Structure and properties of thermally poled lithium alumosilicate glasses and glass-ceramics

  • Struktur und Eigenschaften von polarisierten Lithiumalumosilikatgläsern und Glaskeramiken

Sander, Malte; Roos, Christian Hans-Georg (Thesis advisor); Deubener, Joachim (Thesis advisor)

Aachen : RWTH Aachen University (2023)
Dissertation / PhD Thesis

Dissertation, Rheinisch-Westfälische Technische Hochschule Aachen, 2023


A two-step process consisting of a thermal poling and a crystallization treatment was developed to modify the surface chemistry, structure, and properties of glass-ceramics. A lithium alumosilicate glass was used to study fundamental processes inside the glass throughout the treatments. During the thermal poling treatment, a voltage (50 to 1000 V) was applied to the glass at an elevated temperature (200 to 500 °C), resulting in cation migration toward the cathode. Underneath the anode-faced surface, the depletion of lithium cations and an arising strong internal electric field enabled electrons to discharge into the anode. As a result, neutral non-bridging oxygens reacted with each other, forming bridging oxygen and thus polymerizing the network. ToF-SIMS element mappings and SNMS depth profiles revealed an entire lithium depletion up to a depth of 18.7 μm. Furthermore, Raman spectra of this region pointed toward an increase in the extent of the mid-range order and polymerization of the network. As a second charge compensation mechanism, the formation of oxygen tri-clusters was discussed based on atomic pair distribution functions. The thermally poled glasses were subsequently crystallized. During the treatment, thermally activated relaxation processes enabled lithium cations to re-enter the depletion layer. The relaxation processes were investigated by measuring thermally stimulated depolarization currents (TSDC). The TSDC measurements, in combination with thermal analysis, revealed that the relaxation process was interrupted by the high-quartz s.s. phase formation. During the relaxation, only 25 % of the initial lithium cations could re-enter the surface because sodium and potassium occupied the interstitial charge-compensation sites in the vicinity of non-bridging oxygen and charge deficit tetrahedra. The lower lithium concentration underneath the anode-faced surface limited the high-quartz s.s. phase formation and caused the incorporation of a higher silica content into the solid solution. Furthermore, grazing incidence XRD revealed a characteristic bi-layered structure underneath the anode-faced surface. Here, on top of the surface, a low-crystalline layer was found that is followed by an amorphous intermediate layer. SEM images and Raman investigations showed that structural modifications underneath the anode-faced surface of the glass-ceramics extend deeper into the surface than the depletion layer in the uncrystallized as-poled glasses. In layers beneath the former depletion layer, high compressive stresses with values up to −600 MPa were measured inside the crystalline phase via RS-XRD. The stresses arise due to the layered surface structure as well as different chemistry and thermal expansion coefficients. Finally, a parameter study showed that the depletion layer thickness is a state function of the poling voltage as well as temperature and that its chemical composition is identical in all poled samples. Furthermore, it could be shown that the crystalline phase content and silica content in the high-quartz s.s. phase is only a function of the depletion layer thickness in the as-poled glass.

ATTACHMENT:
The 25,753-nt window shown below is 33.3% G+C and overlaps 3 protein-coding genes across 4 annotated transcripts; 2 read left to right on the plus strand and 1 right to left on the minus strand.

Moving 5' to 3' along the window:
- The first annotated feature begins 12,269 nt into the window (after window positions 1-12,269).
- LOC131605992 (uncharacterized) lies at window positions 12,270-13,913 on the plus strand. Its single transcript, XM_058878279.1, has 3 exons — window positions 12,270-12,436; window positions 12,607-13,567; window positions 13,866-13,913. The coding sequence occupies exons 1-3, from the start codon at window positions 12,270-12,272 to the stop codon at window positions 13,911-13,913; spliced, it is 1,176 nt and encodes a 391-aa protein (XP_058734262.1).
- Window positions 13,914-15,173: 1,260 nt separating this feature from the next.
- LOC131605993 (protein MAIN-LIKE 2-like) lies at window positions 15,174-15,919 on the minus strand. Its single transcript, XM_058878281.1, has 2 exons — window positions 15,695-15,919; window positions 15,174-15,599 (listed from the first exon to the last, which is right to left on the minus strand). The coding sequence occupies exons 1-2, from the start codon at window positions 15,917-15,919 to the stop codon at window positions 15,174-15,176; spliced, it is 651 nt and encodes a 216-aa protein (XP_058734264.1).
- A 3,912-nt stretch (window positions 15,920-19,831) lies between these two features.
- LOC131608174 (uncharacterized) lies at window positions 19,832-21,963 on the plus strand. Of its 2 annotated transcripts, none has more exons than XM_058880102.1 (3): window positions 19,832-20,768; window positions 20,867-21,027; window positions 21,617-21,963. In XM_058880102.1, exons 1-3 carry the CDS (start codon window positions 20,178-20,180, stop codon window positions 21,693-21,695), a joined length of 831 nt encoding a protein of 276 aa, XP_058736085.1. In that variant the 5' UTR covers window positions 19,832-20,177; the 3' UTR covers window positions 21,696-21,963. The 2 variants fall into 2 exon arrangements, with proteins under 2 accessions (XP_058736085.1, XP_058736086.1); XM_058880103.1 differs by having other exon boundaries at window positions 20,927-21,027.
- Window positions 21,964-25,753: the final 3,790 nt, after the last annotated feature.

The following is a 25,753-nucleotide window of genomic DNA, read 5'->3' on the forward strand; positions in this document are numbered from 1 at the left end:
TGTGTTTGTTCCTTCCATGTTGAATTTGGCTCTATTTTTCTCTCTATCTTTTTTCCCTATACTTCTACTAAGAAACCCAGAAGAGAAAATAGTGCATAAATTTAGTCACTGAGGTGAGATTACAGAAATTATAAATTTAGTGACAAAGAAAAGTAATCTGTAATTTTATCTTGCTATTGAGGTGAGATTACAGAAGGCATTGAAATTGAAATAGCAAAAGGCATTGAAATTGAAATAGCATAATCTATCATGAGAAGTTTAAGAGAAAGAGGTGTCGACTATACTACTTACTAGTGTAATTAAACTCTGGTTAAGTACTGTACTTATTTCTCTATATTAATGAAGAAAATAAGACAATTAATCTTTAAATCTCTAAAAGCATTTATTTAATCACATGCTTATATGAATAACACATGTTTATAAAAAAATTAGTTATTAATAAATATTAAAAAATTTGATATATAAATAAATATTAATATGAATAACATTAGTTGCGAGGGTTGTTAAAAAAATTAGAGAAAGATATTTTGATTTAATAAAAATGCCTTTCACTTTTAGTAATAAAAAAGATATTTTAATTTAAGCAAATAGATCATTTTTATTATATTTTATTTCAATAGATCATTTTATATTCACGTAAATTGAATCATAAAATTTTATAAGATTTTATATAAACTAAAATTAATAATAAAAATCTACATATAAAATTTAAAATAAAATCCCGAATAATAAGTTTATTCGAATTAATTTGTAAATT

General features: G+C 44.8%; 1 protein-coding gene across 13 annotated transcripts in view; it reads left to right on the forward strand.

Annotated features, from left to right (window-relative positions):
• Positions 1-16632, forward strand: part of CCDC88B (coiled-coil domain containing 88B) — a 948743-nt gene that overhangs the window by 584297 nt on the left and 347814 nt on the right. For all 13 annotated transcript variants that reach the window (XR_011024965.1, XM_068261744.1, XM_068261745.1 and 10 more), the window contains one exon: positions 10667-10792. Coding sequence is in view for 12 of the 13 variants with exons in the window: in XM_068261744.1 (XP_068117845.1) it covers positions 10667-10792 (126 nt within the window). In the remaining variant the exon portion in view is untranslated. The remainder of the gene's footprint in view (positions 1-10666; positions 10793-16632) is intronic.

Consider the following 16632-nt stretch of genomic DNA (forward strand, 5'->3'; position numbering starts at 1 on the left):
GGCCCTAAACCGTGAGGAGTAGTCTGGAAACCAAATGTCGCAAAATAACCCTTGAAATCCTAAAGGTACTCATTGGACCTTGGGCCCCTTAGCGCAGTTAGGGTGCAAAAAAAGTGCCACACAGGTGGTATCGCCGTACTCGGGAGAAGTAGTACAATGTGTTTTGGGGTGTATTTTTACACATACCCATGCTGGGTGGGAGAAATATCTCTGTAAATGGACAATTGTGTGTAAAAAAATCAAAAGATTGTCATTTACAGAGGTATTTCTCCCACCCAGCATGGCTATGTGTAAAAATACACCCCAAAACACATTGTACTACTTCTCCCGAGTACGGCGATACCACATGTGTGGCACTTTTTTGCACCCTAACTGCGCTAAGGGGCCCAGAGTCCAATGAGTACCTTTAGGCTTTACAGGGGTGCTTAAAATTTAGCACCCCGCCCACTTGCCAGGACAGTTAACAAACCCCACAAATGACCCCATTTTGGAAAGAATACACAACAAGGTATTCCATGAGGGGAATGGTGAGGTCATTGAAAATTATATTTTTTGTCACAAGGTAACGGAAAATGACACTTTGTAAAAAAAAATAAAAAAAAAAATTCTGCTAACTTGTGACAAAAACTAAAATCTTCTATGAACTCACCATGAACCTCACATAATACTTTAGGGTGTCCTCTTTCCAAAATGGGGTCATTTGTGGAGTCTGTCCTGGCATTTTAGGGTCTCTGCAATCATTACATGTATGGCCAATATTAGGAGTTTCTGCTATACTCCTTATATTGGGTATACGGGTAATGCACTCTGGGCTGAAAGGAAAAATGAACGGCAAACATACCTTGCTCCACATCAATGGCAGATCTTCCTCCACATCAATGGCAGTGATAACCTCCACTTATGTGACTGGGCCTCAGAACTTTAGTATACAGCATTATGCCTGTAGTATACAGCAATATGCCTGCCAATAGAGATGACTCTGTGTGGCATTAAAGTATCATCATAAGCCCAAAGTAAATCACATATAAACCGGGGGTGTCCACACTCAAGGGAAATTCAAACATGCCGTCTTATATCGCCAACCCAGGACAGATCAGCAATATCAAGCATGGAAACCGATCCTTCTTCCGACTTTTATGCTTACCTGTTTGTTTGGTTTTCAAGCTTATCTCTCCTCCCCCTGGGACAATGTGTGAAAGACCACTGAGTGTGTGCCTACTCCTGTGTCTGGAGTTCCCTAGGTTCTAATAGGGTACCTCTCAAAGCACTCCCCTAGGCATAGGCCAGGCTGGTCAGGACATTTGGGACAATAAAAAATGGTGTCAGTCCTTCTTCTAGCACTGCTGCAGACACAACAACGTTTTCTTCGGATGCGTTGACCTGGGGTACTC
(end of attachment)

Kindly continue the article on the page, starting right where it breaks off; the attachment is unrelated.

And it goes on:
• Division of Materials Science and Engineering [520000]
  • Chair of Glass and Glass-ceramic [524210]